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Green energy can step up transport

COMMENTARY
By Isaac Kalua | August 14th 2016
PHOTO: COURTESY

A few weeks ago, solar energy stunned the world by exclusively powering a plane for 40,000 kilometres. This stunning achievement was a vindication of solar energy as a powerful force that literally transforms the way we move and do business. 

It was a memorable fete achieved by the Solar Impulse team led by Bertrand Piccard and André Borschberg, a doctor and engineer respectively.

It is time for us in Africa to follow the footsteps of the Solar Impulse team and also scale great heights by tapping into the power of renewable energy in particular and the green economy as a whole.

UNEP defines an Inclusive Green Economy as an “opportunity to advance both sustainability and social equity as functions of a stable and prosperous financial system within the contours of a finite and fragile planet.”

Indeed, the Solar Impulse team has shown how sustainability and social equity can be a reliable currency for innovation and economic growth. If two men can lead a lean team to steer an aeroplane around the world on nothing but solar energy, then a team of Kenyan engineers and innovators can also help Kenyans to travel through cheaper and greener integrated means of transport.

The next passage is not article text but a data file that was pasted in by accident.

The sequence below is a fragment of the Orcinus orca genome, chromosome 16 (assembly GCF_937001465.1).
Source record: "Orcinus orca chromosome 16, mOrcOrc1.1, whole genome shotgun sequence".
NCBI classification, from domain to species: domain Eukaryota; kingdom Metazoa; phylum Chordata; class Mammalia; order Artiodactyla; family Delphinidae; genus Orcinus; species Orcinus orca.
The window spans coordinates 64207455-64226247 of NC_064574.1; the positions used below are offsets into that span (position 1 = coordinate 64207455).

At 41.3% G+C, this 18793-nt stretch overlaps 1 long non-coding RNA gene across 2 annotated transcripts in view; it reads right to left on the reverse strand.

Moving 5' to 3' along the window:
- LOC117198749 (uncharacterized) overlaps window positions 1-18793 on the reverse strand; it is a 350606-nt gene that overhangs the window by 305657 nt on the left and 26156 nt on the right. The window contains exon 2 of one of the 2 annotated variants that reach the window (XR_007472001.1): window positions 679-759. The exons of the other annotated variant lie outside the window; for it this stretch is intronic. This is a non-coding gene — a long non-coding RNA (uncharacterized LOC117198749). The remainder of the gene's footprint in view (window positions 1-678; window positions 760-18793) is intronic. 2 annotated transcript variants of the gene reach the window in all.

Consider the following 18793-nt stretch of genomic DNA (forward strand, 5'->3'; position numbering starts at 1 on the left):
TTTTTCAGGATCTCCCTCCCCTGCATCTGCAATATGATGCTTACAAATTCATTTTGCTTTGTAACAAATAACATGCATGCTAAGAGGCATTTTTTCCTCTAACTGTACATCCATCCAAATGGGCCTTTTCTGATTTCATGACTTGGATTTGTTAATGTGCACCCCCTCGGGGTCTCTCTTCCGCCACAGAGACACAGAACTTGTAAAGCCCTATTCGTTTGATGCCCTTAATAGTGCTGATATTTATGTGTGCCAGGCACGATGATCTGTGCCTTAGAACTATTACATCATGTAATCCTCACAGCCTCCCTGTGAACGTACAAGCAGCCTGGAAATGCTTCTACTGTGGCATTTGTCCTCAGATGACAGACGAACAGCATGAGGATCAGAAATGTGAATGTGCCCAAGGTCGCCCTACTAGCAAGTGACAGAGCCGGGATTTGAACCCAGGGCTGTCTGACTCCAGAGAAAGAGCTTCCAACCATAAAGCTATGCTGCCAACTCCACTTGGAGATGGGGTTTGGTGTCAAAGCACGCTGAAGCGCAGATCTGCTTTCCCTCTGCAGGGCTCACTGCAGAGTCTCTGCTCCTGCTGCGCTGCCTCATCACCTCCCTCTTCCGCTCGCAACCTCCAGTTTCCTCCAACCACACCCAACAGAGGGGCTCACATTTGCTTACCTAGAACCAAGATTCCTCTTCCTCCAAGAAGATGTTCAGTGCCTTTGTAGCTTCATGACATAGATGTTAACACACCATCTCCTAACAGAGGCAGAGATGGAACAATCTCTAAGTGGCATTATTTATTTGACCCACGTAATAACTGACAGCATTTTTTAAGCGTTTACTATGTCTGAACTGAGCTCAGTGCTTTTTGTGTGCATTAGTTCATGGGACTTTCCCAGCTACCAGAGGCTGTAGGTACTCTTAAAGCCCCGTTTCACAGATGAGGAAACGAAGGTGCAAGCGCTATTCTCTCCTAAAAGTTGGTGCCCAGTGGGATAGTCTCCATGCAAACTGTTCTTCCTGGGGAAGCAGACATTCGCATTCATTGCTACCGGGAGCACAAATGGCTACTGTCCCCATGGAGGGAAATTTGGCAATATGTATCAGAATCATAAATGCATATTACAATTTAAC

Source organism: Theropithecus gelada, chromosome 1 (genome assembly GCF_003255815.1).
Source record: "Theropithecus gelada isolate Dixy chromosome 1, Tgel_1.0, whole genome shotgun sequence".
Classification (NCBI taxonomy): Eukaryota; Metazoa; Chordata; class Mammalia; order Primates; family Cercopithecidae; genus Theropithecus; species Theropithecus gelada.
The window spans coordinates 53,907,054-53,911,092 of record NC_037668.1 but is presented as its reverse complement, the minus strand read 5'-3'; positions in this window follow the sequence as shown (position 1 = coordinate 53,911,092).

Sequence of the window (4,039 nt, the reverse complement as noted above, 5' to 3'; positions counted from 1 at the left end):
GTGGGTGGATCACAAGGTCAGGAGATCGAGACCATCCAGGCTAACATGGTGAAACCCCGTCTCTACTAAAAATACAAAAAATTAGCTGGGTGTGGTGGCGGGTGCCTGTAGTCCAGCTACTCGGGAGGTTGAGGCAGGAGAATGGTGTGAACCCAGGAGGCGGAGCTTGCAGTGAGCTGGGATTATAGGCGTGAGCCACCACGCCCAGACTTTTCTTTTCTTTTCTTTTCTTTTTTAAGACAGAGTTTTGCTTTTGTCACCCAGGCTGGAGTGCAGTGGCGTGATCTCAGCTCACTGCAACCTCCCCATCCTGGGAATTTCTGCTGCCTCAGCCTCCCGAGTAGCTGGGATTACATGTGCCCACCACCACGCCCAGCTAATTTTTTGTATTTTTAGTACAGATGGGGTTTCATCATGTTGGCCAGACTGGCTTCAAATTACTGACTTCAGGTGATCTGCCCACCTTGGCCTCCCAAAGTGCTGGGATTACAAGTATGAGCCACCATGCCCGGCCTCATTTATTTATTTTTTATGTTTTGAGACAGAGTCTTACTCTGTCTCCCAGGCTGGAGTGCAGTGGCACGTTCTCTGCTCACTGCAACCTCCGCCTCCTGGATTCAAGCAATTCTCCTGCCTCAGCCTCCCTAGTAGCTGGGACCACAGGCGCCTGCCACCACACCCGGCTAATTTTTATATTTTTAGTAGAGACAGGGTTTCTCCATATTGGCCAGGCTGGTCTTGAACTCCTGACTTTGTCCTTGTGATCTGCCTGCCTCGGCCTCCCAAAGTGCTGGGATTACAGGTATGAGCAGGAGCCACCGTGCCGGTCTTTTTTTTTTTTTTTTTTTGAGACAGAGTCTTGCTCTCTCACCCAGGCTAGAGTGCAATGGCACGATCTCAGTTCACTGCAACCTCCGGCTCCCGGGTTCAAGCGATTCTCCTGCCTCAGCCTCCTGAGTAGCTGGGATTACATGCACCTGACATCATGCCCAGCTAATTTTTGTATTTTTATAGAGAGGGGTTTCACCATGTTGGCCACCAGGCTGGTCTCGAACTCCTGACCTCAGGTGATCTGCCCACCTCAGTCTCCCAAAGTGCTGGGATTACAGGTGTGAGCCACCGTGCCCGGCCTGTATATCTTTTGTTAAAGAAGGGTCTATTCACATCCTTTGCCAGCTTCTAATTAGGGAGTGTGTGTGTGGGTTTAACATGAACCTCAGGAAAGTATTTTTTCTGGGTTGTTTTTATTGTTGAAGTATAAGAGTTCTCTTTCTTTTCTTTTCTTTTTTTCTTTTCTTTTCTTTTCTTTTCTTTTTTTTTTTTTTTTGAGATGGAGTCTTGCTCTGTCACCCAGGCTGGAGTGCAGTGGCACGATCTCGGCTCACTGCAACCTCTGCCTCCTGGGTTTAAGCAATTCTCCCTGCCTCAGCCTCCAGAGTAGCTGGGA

For instance, as part of a massive plan to pump sustainability and profitability into our transport, we can go The Netherlands way and ensure that a quarter of all journeys in Kenya are made via bicycle.

 The increase of bikes on our roads would mean increased lane construction that would create thousands of infrastructure development jobs. In the same vein, the opportunity would be there for Kenyan companies to replicate what Giant, a Taiwanese bike manufacturer company has done towards becoming the leading bicycle exporter in the world. In 2014, the company exported 6.6 million bikes, earning an equivalent of KSh184 billion in the process.

Shouldn’t it worry us that we do not have a mere bicycle assembly plant in Kenya? At least Uganda is manufacturing bicycles and Tanzania will soon produce Helicopters.

In this regard, an increase of bikes on our roads would potentially create infrastructure jobs, earn revenue for local bicycle and parts manufacturers as we lessen the carbon footprint of our country’s transport sector. Besides through cycling, we shall become a much healthier nation. Isn’t this a ‘green money’ opportunity dandling up for grabs?

Biofuel is the other opportunity waiting to be tapped by the transport sector. Although the possibility of biofuels becoming mainstream remains remote, this does not mean that they offer the local transport sector zero opportunity. We should scale up our research and development in this sector.

Even the Solar Impulse team took a whopping 13 years to finally complete their journey around the world. In the meantime I suggest that we consider tax exemptions for green cars and various innovations to inculcate a new culture towards a green Africa.

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